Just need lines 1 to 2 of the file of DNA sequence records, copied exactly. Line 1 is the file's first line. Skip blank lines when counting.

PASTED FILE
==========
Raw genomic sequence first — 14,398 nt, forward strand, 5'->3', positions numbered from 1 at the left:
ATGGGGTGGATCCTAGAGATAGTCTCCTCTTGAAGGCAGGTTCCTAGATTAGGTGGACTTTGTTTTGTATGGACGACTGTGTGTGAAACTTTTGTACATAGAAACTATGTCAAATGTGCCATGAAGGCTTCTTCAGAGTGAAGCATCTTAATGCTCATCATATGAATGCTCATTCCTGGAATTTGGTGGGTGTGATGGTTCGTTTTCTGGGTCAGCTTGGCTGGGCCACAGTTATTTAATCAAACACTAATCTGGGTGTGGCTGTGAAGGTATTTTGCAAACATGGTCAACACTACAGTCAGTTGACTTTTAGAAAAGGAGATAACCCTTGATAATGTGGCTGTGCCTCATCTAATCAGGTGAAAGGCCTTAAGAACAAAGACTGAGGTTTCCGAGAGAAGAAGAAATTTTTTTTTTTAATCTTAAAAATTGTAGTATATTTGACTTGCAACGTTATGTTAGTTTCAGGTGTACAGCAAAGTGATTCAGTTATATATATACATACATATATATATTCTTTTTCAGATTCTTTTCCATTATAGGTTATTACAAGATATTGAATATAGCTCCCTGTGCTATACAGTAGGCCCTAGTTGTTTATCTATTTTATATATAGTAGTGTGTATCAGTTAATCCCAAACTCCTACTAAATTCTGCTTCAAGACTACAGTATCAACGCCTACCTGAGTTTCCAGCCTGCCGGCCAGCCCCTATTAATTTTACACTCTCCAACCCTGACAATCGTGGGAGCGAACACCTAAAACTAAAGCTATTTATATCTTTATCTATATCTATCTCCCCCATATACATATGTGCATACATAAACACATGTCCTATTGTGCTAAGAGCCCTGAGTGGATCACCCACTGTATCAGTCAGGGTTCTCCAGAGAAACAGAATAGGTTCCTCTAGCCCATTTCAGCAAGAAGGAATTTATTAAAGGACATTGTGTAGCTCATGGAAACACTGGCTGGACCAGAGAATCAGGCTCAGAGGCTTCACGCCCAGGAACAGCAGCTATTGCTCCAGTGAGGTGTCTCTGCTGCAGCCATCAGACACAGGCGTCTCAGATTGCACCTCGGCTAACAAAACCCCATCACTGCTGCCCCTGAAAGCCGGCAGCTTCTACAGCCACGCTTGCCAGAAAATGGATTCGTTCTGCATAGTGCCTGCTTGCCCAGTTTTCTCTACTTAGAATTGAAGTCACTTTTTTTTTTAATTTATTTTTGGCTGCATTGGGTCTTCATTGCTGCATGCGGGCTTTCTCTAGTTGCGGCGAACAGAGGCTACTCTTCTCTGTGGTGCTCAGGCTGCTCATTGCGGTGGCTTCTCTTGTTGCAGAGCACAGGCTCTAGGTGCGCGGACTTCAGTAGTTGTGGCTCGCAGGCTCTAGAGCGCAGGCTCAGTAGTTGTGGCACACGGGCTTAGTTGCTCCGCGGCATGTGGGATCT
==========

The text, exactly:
Raw genomic sequence first — 14,398 nt, forward strand, 5'->3', positions numbered from 1 at the left:
ATGGGGTGGATCCTAGAGATAGTCTCCTCTTGAAGGCAGGTTCCTAGATTAGGTGGACTTTGTTTTGTATGGACGACTGTGTGTGAAACTTTTGTACATAGAAACTATGTCAAATGTGCCATGAAGGCTTCTTCAGAGTGAAGCATCTTAATGCTCATCATATGAATGCTCATTCCTGGAATTTGGTGGGTGTGATGGTTCGTTTTCTGGGTCAGCTTGGCTGGGCCACAGTTATTTAATCAAACACTAATCTGGGTGTGGCTGTGAAGGTATTTTGCAAACATGGTCAACACTACAGTCAGTTGACTTTTAGAAAAGGAGATAACCCTTGATAATGTGGCTGTGCCTCATCTAATCAGGTGAAAGGCCTTAAGAACAAAGACTGAGGTTTCCGAGAGAAGAAGAAATTTTTTTTTTTAATCTTAAAAATTGTAGTATATTTGACTTGCAACGTTATGTTAGTTTCAGGTGTACAGCAAAGTGATTCAGTTATATATATACATACATATATATATTCTTTTTCAGATTCTTTTCCATTATAGGTTATTACAAGATATTGAATATAGCTCCCTGTGCTATACAGTAGGCCCTAGTTGTTTATCTATTTTATATATAGTAGTGTGTATCAGTTAATCCCAAACTCCTACTAAATTCTGCTTCAAGACTACAGTATCAACGCCTACCTGAGTTTCCAGCCTGCCGGCCAGCCCCTATTAATTTTACACTCTCCAACCCTGACAATCGTGGGAGCGAACACCTAAAACTAAAGCTATTTATATCTTTATCTATATCTATCTCCCCCATATACATATGTGCATACATAAACACATGTCCTATTGTGCTAAGAGCCCTGAGTGGATCACCCACTGTATCAGTCAGGGTTCTCCAGAGAAACAGAATAGGTTCCTCTAGCCCATTTCAGCAAGAAGGAATTTATTAAAGGACATTGTGTAGCTCATGGAAACACTGGCTGGACCAGAGAATCAGGCTCAGAGGCTTCACGCCCAGGAACAGCAGCTATTGCTCCAGTGAGGTGTCTCTGCTGCAGCCATCAGACACAGGCGTCTCAGATTGCACCTCGGCTAACAAAACCCCATCACTGCTGCCCCTGAAAGCCGGCAGCTTCTACAGCCACGCTTGCCAGAAAATGGATTCGTTCTGCATAGTGCCTGCTTGCCCAGTTTTCTCTACTTAGAATTGAAGTCACTTTTTTTTTTAATTTATTTTTGGCTGCATTGGGTCTTCATTGCTGCATGCGGGCTTTCTCTAGTTGCGGCGAACAGAGGCTACTCTTCTCTGTGGTGCTCAGGCTGCTCATTGCGGTGGCTTCTCTTGTTGCAGAGCACAGGCTCTAGGTGCGCGGACTTCAGTAGTTGTGGCTCGCAGGCTCTAGAGCGCAGGCTCAGTAGTTGTGGCACACGGGCTTAGTTGCTCCGCGGCATGTGGGATCT